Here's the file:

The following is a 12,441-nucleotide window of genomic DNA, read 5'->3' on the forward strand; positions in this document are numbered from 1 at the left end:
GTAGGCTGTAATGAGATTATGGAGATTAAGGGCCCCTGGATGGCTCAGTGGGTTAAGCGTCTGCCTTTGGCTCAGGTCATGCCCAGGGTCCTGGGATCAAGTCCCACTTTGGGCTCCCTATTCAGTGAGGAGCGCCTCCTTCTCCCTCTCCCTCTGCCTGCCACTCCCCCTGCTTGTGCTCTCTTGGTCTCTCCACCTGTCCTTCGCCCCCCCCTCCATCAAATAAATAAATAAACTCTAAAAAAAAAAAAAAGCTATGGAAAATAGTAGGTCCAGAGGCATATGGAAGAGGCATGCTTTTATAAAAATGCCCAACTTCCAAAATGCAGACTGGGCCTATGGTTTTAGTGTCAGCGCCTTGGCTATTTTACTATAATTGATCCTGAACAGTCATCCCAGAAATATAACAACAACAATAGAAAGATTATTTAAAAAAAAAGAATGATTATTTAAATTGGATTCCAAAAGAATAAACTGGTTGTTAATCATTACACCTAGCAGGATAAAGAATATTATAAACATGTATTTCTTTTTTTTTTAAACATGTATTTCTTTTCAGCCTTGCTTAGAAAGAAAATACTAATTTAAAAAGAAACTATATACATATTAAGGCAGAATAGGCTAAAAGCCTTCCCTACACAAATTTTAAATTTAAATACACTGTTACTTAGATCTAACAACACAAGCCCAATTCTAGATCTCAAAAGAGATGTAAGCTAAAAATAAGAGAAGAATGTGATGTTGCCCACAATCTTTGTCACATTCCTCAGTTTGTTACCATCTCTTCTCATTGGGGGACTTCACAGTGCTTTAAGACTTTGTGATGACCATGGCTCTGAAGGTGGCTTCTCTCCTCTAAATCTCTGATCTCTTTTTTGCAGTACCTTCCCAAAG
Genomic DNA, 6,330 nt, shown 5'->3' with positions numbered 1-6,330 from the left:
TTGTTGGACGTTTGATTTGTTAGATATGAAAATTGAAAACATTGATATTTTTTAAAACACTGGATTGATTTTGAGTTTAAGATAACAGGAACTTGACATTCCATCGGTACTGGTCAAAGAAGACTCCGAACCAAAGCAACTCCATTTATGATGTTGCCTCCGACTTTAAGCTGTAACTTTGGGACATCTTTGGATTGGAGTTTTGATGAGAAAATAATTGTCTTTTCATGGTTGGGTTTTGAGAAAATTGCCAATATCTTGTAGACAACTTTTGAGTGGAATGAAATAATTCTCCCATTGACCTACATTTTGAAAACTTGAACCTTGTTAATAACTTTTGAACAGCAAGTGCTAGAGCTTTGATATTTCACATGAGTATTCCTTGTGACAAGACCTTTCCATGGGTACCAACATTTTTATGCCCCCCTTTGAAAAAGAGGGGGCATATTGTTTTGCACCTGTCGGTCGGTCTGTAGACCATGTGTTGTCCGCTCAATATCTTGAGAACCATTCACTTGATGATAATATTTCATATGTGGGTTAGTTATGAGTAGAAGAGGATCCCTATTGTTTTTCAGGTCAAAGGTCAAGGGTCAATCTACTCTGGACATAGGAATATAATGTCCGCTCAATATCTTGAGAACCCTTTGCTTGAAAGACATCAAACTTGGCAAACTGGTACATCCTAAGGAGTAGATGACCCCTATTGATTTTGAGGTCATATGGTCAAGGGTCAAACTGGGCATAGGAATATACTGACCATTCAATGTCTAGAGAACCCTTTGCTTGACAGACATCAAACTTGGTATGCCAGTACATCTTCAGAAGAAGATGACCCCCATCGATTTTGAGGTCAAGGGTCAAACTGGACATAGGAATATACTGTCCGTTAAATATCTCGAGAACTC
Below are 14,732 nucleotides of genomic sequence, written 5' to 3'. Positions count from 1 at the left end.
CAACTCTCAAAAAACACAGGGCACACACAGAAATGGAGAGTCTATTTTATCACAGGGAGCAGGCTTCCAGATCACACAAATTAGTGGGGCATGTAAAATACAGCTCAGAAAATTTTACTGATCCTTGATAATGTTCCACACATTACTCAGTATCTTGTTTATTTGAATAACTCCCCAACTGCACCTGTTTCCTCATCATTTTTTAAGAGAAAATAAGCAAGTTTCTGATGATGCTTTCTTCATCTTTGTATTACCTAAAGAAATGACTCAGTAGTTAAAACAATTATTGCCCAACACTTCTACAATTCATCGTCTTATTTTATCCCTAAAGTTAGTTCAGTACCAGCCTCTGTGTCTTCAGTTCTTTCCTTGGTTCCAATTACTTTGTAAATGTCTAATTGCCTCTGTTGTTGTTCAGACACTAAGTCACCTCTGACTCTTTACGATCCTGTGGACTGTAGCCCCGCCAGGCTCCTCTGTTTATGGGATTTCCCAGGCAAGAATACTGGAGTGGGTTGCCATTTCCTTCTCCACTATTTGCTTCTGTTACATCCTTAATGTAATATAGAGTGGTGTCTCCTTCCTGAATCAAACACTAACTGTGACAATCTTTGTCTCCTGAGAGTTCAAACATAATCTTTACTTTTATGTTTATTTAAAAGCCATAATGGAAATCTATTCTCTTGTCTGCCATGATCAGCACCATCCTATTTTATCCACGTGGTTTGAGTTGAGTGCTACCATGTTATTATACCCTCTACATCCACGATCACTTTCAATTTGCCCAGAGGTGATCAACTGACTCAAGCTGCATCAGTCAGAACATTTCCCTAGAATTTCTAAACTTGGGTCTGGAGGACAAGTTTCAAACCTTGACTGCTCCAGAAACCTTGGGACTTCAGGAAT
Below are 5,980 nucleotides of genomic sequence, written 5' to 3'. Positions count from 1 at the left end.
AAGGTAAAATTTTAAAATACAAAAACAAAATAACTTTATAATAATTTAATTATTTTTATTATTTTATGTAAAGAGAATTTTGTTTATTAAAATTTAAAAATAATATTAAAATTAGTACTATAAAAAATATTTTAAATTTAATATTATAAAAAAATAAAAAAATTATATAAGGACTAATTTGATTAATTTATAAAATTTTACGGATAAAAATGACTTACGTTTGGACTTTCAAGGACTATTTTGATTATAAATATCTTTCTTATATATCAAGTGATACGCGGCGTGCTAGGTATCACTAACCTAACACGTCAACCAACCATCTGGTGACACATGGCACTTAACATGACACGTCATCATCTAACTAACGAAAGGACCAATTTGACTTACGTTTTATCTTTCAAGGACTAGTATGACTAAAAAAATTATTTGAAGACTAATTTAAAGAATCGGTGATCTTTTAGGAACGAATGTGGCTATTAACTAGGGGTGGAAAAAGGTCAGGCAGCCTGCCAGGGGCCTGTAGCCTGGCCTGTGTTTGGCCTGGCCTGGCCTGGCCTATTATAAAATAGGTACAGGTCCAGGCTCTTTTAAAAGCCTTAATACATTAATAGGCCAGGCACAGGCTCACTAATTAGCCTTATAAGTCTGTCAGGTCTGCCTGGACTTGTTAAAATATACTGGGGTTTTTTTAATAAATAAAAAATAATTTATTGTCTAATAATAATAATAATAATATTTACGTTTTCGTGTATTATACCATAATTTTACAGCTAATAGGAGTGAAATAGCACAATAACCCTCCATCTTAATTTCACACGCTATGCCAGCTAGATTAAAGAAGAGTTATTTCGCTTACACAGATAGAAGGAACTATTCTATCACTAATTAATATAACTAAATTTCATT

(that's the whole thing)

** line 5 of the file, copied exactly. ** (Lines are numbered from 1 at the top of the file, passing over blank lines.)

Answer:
Below are 14,732 nucleotides of genomic sequence, written 5' to 3'. Positions count from 1 at the left end.